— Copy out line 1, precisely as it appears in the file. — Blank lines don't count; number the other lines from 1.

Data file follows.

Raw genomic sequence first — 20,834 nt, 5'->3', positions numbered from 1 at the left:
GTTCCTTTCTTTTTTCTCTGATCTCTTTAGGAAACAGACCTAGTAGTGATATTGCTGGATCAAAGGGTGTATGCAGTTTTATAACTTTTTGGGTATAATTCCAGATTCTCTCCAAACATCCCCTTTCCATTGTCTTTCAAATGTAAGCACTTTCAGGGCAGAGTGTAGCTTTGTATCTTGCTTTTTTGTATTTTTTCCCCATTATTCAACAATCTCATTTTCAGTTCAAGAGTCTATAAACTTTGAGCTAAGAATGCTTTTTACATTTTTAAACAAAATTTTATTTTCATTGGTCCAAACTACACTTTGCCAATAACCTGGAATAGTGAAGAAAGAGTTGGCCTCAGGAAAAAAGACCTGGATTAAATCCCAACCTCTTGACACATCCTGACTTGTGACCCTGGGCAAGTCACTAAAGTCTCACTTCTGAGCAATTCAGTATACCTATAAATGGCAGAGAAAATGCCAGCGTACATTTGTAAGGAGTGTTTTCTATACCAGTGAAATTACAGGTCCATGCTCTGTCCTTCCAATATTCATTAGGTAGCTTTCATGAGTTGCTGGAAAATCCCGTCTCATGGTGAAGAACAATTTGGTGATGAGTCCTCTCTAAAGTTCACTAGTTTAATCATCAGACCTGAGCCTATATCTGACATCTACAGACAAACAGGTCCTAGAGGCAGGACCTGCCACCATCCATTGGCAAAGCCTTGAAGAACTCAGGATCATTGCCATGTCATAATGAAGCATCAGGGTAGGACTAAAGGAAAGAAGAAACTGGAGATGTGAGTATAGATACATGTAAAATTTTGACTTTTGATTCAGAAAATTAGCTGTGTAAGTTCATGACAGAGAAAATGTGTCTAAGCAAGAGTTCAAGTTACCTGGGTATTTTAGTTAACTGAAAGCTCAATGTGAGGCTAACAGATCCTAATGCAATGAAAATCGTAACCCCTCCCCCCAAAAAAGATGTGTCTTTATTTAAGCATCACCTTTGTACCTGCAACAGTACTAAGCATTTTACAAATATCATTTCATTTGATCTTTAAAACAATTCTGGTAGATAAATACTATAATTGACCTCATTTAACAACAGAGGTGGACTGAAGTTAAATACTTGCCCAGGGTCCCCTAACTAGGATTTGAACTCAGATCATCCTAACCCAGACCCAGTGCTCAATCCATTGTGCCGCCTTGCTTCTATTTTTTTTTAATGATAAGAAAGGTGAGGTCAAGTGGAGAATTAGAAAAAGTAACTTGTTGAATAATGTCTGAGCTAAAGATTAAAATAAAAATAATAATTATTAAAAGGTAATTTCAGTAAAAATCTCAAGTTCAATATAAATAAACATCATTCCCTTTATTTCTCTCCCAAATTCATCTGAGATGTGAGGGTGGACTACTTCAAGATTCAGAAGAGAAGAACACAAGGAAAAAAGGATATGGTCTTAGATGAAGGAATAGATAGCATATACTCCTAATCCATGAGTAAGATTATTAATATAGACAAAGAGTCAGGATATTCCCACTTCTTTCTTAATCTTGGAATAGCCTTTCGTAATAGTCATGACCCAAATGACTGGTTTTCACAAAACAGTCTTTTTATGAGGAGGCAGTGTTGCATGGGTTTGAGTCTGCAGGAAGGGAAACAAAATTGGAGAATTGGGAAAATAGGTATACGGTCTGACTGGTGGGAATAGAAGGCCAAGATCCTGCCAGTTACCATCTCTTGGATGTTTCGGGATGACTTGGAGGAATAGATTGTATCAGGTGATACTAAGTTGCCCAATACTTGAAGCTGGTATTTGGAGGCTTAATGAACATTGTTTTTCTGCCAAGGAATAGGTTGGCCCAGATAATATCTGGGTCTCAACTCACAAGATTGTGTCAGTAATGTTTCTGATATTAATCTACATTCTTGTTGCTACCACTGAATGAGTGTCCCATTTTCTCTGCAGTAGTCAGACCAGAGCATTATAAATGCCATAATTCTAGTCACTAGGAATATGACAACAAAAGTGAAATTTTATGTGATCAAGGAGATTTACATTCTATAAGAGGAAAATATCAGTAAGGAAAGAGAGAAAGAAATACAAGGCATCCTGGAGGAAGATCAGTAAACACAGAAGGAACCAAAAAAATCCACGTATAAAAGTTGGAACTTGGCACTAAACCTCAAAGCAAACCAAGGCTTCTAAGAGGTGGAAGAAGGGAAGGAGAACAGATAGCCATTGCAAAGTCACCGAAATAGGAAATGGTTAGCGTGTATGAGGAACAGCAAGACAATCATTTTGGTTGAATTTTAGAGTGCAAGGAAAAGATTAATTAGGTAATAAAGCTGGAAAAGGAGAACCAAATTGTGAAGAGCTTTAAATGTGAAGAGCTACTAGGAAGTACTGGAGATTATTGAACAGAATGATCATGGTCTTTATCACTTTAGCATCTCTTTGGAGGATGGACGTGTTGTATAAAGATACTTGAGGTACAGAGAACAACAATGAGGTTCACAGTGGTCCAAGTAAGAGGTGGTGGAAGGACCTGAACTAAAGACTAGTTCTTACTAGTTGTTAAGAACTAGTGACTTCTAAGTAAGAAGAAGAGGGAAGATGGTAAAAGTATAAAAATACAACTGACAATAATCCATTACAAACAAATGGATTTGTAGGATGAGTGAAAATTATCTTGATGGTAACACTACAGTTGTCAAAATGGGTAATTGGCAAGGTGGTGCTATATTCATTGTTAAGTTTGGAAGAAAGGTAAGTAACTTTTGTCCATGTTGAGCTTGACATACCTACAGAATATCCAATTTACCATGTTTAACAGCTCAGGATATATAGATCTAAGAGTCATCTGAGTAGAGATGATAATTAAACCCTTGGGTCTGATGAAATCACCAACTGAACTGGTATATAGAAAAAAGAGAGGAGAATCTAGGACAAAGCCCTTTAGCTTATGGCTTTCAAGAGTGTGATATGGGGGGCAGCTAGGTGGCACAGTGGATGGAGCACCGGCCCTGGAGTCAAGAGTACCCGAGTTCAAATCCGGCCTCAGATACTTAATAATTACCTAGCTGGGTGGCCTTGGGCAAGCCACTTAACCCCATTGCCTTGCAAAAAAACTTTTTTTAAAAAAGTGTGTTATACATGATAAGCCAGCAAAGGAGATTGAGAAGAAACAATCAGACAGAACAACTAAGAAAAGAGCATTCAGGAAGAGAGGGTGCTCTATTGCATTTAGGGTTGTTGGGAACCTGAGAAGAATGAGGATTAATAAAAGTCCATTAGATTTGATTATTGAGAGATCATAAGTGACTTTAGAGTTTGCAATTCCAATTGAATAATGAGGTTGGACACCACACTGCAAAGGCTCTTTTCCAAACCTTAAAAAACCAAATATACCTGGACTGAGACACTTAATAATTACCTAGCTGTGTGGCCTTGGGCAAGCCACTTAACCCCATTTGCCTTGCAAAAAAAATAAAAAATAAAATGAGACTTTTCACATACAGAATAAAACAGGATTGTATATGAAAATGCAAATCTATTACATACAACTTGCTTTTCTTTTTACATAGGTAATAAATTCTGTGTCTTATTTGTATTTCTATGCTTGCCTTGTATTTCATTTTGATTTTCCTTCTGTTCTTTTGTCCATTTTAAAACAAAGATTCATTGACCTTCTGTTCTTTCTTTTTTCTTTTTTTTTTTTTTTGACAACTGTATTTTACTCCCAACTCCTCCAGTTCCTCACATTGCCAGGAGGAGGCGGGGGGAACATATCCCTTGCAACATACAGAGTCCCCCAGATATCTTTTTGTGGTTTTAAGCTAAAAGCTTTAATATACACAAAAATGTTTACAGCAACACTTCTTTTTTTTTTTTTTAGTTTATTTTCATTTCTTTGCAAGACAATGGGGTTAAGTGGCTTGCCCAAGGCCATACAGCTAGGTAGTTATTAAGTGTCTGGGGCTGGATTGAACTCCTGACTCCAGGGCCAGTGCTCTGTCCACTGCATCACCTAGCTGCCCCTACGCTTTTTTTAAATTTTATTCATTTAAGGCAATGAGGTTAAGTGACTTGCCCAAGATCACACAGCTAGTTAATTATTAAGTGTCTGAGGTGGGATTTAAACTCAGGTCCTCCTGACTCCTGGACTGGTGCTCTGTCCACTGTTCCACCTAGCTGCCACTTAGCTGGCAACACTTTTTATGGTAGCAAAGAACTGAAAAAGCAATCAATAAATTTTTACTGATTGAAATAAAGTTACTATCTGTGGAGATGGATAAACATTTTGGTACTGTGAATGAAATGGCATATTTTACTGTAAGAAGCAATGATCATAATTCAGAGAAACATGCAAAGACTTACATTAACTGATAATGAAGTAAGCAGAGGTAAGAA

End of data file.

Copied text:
Raw genomic sequence first — 20,834 nt, 5'->3', positions numbered from 1 at the left: